Animal Liberation Movement and Animal Rights

Tom Regan’s, The Case for Animal Rights, and Peter Singer’s, The Animal Liberation Movement, both advocate for the rights and equal treatment of animals through various means. Both seek to change the cruel and brutal treatment of animals present in the world today but the method in which they wish to reach this goal differs. Singer derives his argument from a utilitarianism perspective whereas Regan obtains his argument from a more Kantian point of view.

First off, Singer deliberately uses the term “liberation” rather than “rights” because it is the equality of consideration of interests, not equality of rights, that the case for animal equality seeks to establish. His main argument is taken from a utilitarianism perspective in that whatever course of action creates the most happiness for the most amount of people is the best measure of good/ethical behavior. Because animals are capable of suffering, they should be considered in a utilitarian view to create the most happiness and minimize suffering. Singer further argues against speciesism, discrimination based on a certain species, in that all beings capable of suffering should be worthy of equal consideration. Giving a species less consideration would be similar to discrimination based on skin color in that animals should have rights based on their ability to suffer rather than their intelligence. He specifically mentions how there are many mentally challenged humans who show lower intelligence than the average human being and how many intelligent animals have proved to be just as intelligent as human children. Therefore, intelligence should not even be a factor when showing less or more consideration to one species over another.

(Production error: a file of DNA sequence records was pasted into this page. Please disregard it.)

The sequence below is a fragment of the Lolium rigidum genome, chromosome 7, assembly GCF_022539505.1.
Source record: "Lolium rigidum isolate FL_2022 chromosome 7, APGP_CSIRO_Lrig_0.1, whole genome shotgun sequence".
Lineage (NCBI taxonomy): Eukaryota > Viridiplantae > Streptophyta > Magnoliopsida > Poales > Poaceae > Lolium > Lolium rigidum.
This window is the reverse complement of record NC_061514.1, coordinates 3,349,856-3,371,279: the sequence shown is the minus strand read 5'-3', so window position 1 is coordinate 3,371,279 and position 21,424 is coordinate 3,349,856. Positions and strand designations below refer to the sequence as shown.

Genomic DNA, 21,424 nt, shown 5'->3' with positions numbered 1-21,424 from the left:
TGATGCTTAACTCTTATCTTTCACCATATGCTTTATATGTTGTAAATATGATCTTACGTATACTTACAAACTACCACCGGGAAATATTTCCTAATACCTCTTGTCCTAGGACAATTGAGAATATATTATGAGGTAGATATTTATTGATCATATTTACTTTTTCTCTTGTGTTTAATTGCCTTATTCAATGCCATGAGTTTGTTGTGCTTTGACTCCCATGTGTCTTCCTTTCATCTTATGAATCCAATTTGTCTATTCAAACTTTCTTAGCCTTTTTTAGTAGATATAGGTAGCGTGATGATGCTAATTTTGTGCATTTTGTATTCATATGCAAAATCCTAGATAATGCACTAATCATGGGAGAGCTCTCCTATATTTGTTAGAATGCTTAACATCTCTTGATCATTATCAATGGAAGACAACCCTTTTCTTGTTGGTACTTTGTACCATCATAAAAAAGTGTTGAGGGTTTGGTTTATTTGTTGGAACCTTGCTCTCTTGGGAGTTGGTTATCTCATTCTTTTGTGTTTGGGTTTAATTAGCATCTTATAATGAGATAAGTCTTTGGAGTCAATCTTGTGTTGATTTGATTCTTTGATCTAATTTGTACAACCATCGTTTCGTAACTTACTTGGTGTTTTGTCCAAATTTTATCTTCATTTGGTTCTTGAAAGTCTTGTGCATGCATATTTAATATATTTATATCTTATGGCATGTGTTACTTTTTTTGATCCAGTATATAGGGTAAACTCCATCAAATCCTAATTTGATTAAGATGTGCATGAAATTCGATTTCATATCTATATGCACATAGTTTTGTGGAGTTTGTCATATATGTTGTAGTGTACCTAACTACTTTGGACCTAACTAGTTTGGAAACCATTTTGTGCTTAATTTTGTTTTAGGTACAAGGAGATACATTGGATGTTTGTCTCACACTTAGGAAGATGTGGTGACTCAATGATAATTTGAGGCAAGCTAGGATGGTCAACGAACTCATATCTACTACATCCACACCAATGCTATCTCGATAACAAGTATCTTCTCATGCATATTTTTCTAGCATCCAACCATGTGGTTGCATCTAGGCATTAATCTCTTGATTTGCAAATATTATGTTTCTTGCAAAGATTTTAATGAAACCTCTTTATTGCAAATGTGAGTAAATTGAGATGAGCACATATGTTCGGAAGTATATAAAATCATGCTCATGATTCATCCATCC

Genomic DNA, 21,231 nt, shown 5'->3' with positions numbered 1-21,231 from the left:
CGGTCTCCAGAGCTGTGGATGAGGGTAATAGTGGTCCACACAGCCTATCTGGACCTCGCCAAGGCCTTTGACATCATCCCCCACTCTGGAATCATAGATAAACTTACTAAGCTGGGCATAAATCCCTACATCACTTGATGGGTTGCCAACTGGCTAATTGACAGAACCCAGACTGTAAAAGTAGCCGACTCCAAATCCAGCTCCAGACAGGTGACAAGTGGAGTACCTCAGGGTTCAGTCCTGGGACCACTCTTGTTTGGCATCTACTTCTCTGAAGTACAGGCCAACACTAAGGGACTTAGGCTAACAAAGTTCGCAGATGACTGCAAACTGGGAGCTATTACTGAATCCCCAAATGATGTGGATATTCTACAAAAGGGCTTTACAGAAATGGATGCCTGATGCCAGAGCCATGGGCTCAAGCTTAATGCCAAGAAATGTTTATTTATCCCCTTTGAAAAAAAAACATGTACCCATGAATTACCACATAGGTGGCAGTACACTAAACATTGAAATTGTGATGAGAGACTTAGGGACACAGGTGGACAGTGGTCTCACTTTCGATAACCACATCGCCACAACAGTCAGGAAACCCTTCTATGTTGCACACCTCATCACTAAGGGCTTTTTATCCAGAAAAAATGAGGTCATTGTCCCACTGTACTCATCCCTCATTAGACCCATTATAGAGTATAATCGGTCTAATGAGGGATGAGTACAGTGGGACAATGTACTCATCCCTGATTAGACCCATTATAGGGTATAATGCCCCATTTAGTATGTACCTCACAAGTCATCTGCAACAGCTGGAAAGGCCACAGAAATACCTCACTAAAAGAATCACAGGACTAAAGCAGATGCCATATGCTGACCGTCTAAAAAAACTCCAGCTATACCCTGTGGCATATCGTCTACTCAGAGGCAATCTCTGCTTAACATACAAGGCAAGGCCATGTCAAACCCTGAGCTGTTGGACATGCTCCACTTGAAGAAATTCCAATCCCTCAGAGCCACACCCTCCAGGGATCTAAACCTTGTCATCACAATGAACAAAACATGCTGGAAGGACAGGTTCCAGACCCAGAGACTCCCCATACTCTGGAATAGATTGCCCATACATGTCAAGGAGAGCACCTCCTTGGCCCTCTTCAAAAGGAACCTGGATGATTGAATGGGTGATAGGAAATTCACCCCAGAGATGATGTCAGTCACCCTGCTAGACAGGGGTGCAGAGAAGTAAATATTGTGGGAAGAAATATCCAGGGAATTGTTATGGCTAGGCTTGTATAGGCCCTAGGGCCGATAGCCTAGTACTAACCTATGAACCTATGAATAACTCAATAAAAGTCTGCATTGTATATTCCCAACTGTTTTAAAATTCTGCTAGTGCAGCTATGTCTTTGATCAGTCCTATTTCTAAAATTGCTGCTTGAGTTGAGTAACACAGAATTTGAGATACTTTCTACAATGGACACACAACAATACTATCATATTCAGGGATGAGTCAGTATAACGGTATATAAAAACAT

Regan, on the other hand, takes a Kantian position in that all living beings possess inherent value and should be treated as ends-in-themselves, rather than a means to an end. Animals should not be treated as creatures who simply live to further humans’ happiness but rather creatures who should be able to achieve happiness themselves. These inherent values imply that all individuals should be treated the same, including both animals and humans. Unlike Singer, Regan argues against a utilitarianism perspective when considering animal equality. Utilitarianism has no room for the equal rights of different individuals because it has no room for their equal inherent value. What is most important to a utilitarian is the satisfaction of an individual’s interests, not the individuals themselves. Our feelings of satisfaction have positive value while our feelings of frustration have negative value. Thus, one’s inherent value has no place in this mindset, rendering utilitarianism useless as a way to perceive animal rights.

Both Singer and Regan are strong advocates for animal rights and seek to create positive change for the cruel behavior that many humans display towards animals. However, each author accomplishes their goal of supporting animal rights through a different mindset. Singer focuses more on utilitarianism whereas Regan contradicts utilitarianism and focuses more on Kantian ethics instead. As an advocate for animal rights myself, I commend these authors in writing these thorough arguments to protect animals.

Regan, Tom. The Case for Animal Rights. Berkeley: U of California, 1983. Print.
Singer, Peter. The Animal Liberation Movement: Its Philosophy, Its Achievements, and Its Future. Nottingham, England: Old Hammond, 1986. Print.

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